Mary Anderson Plays Macbeth in Broadway

American Actress Mary Anderson takes to the Stage in the Lifford Memorial Hall, Broadway

Fundraiser for the Relief of Belgian Artists

100 years ago today, during the afternoon of Tuesday 27th August 1918, the Lifford Memorial Hall in the Cotswold village of Broadway was full to capacity for an afternoon of music and drama arranged by Mary Anderson de Navarro in aid of the Fund for the Relief of Belgian Artists. The relief fund was established to ensure that individuals and families who remained in Belgium during the First World War would receive money but it also ensured that those who had sought refuge in the United Kingdom would be well looked after.

Performance of Macbeth at the Lifford Memorial Hall

Mary Anderson de Navarro
Mary Anderson de Navarro

The event was arranged by the ‘celebrity’ American stage actress and Broadway resident, Mary Anderson de Navarro. During the First World War, Mary Anderson carried out a number of fund-raising performances in London, Stratford-upon-Avon, Worcester and Evesham and this performance of Macbeth in Broadway met with great acclaim.

Fellow American opera singer Murray-Davey (who lived at Willersey House in the nearby village of Willersey) helped organise the event. The first half included performances of Ede Poldini’s La poupée valsante and Ange Flegier’s Le Cor and pieces by Brahms and Bach performed by a string quartet; Messrs. Désiré Defauw, Lionel Tertis, Emile Dochard and Harold Samuel. Instrumentalists included Lady Sykes and Lady Maud Bowes-Lyon (also a resident of Broadway and Aunt of HRH Queen Elizabeth The Queen Mother).

Edward Hugh Southern
Edward H. Southern

The second half included scenes from Macbeth with Mary Anderson as Lady Macbeth and the American Shakespearean actor Edward Hugh Sothern, who specialised in dashing, romantic leading roles, as Macbeth. They were supported by Miss Hare, Shakespearean actor and director Sir Philip Barling ‘Ben’ Greet, Mary’s son Lieut. ‘Toty’ de Navarro and the English actor Sir John Hare.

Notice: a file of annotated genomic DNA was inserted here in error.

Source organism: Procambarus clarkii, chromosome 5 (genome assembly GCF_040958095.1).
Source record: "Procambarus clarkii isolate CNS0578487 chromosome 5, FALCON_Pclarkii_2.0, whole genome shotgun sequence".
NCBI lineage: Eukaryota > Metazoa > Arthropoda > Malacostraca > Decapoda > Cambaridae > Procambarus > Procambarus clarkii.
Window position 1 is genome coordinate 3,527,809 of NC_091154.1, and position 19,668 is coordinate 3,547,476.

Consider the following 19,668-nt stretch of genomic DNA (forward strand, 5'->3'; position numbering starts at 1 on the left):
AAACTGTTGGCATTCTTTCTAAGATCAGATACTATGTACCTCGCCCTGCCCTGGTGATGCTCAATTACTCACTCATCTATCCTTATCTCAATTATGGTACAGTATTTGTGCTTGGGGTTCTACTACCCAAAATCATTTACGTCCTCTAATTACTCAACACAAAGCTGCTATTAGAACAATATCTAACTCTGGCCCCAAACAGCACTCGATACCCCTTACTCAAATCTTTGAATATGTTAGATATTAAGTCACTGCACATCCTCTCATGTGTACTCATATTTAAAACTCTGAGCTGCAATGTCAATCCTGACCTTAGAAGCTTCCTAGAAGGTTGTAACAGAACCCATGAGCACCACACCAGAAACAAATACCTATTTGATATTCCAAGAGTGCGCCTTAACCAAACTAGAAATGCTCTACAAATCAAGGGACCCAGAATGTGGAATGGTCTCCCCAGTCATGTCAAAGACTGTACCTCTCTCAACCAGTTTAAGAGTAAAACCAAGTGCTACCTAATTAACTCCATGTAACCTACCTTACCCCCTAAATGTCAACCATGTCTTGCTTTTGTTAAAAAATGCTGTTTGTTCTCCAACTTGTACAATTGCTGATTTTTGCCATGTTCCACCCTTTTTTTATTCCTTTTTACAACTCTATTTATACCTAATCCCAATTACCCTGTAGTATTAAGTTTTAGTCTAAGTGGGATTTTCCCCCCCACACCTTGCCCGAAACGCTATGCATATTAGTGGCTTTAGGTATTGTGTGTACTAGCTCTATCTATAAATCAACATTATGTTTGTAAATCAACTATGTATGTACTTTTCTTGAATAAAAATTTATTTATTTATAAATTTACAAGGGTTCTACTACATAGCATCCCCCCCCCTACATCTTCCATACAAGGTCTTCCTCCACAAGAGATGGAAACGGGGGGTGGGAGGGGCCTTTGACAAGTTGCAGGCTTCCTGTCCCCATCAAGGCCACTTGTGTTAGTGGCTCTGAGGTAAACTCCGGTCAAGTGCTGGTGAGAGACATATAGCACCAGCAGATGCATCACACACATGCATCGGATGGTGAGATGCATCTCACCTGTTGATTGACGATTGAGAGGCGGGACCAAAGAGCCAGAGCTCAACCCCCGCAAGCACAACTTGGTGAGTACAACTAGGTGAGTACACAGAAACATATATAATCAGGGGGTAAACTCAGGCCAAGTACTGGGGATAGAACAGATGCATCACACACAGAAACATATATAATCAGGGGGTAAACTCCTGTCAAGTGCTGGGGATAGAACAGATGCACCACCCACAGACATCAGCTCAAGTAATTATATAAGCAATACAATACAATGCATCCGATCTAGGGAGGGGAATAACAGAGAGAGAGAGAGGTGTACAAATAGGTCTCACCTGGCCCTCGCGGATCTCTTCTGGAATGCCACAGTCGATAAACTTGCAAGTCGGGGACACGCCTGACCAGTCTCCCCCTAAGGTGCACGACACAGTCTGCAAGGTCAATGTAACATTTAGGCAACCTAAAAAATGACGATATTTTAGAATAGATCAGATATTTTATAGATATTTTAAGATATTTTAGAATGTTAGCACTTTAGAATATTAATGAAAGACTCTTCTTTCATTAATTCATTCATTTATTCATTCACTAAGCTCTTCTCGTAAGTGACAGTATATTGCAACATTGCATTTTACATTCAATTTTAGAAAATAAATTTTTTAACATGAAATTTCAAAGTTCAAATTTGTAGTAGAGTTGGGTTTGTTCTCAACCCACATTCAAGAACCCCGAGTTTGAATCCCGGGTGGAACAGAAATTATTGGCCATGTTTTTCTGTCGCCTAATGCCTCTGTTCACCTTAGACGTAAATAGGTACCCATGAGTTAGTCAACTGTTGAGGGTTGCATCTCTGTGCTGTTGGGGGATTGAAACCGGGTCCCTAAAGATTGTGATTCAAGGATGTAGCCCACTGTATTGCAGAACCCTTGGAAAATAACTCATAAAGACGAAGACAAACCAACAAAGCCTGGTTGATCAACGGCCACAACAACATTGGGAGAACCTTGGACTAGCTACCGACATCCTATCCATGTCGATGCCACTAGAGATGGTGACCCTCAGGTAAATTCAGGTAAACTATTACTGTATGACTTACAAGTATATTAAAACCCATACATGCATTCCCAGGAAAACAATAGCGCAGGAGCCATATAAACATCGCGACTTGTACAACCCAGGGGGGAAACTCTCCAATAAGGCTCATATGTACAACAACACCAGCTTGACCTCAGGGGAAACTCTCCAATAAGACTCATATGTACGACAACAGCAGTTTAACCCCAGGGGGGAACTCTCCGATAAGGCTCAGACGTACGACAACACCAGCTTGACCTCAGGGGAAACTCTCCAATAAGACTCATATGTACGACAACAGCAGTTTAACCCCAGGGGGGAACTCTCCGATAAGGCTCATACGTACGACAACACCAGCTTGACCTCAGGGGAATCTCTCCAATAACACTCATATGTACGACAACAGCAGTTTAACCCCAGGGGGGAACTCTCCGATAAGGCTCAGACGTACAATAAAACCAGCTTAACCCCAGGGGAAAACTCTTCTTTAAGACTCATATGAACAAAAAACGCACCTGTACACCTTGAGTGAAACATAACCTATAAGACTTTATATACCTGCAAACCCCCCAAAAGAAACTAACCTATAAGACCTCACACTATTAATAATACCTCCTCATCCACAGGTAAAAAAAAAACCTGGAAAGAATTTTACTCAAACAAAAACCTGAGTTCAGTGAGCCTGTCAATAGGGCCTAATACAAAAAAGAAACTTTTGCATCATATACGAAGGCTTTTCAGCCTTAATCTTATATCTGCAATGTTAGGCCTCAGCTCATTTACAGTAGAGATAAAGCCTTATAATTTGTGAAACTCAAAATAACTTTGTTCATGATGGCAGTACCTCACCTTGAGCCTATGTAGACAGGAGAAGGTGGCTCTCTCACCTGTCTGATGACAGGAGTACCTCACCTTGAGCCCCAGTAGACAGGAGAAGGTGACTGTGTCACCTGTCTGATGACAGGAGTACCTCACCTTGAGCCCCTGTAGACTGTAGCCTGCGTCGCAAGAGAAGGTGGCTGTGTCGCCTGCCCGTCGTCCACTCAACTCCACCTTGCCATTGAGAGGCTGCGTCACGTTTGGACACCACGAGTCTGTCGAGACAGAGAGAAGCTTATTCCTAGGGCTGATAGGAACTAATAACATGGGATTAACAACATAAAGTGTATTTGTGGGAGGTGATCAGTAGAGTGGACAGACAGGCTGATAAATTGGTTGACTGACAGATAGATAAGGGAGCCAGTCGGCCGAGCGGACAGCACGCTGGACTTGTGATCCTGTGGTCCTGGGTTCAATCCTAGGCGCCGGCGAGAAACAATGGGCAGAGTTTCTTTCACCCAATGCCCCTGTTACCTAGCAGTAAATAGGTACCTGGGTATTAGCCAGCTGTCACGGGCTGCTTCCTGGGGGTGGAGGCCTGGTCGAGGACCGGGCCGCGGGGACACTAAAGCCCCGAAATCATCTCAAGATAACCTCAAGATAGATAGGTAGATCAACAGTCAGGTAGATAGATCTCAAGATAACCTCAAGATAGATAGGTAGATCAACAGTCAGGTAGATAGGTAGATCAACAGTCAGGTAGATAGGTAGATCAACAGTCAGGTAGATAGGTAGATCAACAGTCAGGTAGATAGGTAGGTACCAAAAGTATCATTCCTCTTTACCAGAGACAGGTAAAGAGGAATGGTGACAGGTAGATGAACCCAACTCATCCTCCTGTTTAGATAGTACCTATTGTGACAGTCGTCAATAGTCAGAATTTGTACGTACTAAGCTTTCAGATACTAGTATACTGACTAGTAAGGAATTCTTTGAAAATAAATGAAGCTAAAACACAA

Broadway’s Artistic Heritage

Broadway was fashionable amongst artists at the time and had been since the late 1880s when the sleepy picturesque Cotswold village had attracted a number of English and American artists, writers, painters, musicians (the ‘Broadway Colony’).  John Singer Sargent, Francis Millet, Edwin Austin Abbey, Alfred Parsons and Henry James (to name just a few) gave Broadway its artistic heritage that visitors today continue to enjoy and is celebrated biennially by the Broadway Arts Festival.

Broadway Manor Cottages

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Beautiful Broadway, a very old English Village

Beautiful Broadway: A Very Old English Village

Henry James, an American writer who settled in England, was a frequent visitor to the Cotswolds. James described Broadway in 1889 as a ‘very old English village, lying amongst its meadows and hedges, in the very heart of the country, in the hollow of the green hills of Worcestershire’ and that ‘much of the land about it are in short the perfection of the old English rural tradition.’

The geese on the village green that James went on to describe may be missing today but the village’s ‘broad way’ lined with horse chestnut trees and honey-coloured Cotswold limestone buildings, many dating back to the 16th century with some parts of The Lygon Arms appearing to date back to the 14th century, still does not fail to charm visitors to this most picturesque and beautiful English village.

Broadway still delights. The village is a centre for the arts steeped in history with a unique heritage of a world-famous colony of artists, writers and musicians collectively known as the Broadway Colony who worked and visited the village during the late 19th century. The Colony included Henry James and Frank Millet, John Singer Sargent, Alfred Parsons, Mary Anderson de Navarro to name just a few.